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Is Gamification the Next Step for Staff Retention?

Posted by: Mark Brown
Staff motivation and retention is one of the most important aspects of any HR strategy now that the world economy is healthier and people naturally look to move onto new career opportunities.  Motivated employees are more engaged, productive and loyal, meaning they will be much less likely to leave a company. 

With the current skills shortages and challenges faced by the Mining, Oil & gas and Energy sectors, achieving these HR goals can be some of the most difficult things to achieve. Over the past few years, there have been numerous trends and new approaches to boost motivation, one of these is the advent of gamification.

So what is gamification?

Companies have been applying game mechanics and design techniques to many work processes. However, as a recent report by Gartner*, the world's leading information technology research and advisory company, has shown, business leaders have differing opinions on the long term future of gamification. In a survey quoted in this report, 53% of people predict that gamification will be a widespread concept by 2020, while 42% think it will not become more mainstream in the arsenal of talent retention tools. 

So is gamification just the latest trend or does it have the gravitas to become a tried and tested part of employee motivation and retention?

To fully embrace this, companies do need to look at it becoming part of the overall culture of their business, it can’t just be implemented for isolated processes. It also needs to be clear at the outset that there is a serious background to the concept and is designed to enhance the employee’s work experience with the goal of bringing out a natural desire to engage in collaboration, interaction, healthy competition, achievement, problem solving and self-expression – all characteristics that are automatically triggered in gaming situations.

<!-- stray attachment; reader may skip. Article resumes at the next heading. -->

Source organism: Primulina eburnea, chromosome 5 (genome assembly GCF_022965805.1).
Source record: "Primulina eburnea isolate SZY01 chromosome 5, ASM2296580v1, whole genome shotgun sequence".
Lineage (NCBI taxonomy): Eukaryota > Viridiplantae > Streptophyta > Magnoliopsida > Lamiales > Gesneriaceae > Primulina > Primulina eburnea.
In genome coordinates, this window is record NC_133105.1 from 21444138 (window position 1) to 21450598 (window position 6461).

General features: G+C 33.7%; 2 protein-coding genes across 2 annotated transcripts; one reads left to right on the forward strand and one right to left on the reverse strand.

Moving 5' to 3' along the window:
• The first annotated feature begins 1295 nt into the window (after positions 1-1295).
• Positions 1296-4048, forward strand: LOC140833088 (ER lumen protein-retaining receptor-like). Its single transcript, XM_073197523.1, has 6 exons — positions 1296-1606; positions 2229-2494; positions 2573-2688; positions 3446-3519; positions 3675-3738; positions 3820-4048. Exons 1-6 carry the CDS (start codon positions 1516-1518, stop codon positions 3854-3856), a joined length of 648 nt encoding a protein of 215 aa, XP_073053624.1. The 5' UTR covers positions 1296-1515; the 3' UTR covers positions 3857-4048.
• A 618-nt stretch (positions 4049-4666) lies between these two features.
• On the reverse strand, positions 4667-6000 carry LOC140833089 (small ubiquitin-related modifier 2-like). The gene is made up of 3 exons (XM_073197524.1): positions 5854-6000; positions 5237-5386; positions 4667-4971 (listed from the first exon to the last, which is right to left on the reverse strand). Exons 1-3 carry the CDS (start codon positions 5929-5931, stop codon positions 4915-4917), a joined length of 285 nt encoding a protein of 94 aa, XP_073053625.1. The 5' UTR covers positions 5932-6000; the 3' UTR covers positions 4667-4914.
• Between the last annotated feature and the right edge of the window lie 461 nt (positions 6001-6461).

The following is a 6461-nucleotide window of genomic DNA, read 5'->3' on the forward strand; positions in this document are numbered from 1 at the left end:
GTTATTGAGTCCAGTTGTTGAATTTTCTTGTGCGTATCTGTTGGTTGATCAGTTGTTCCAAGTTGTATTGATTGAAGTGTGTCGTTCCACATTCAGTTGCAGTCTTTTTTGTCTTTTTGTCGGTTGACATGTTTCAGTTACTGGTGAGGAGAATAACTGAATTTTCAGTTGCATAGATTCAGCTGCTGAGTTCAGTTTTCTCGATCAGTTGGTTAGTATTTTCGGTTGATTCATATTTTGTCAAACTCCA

However, not everyone is familiar with the concepts of gaming, or even in some instances, social media, so some consideration must be given to the demographic of employees. So a different communication approach may need to be considered with the various generations within a business.

To be successful as a motivation and retention tool, gamification, like any other process needs to have a measure of success, which will mean implementing it in business processes and creating KPIs. If people are more engaged, work more efficiently and collaborate, there will definitely be tangible results - an increase in productivity, good employee retention and improved business outputs.

With a well-developed implementation strategy, combined with clear objectives and goals, gamification has the potential to be more than just a passing trend and could become a valuable tool to engage employees, to change behaviours, develop skills and drive innovation.

What do you think – have you implemented gamification within your organisation, or would you like to? And if you’re an employee – would you like to see this introduced within the company you work for – would it motivate and inspire you?  We’d love to hear your feedback, email us at

*Gartner's research on Gamification and Engagement
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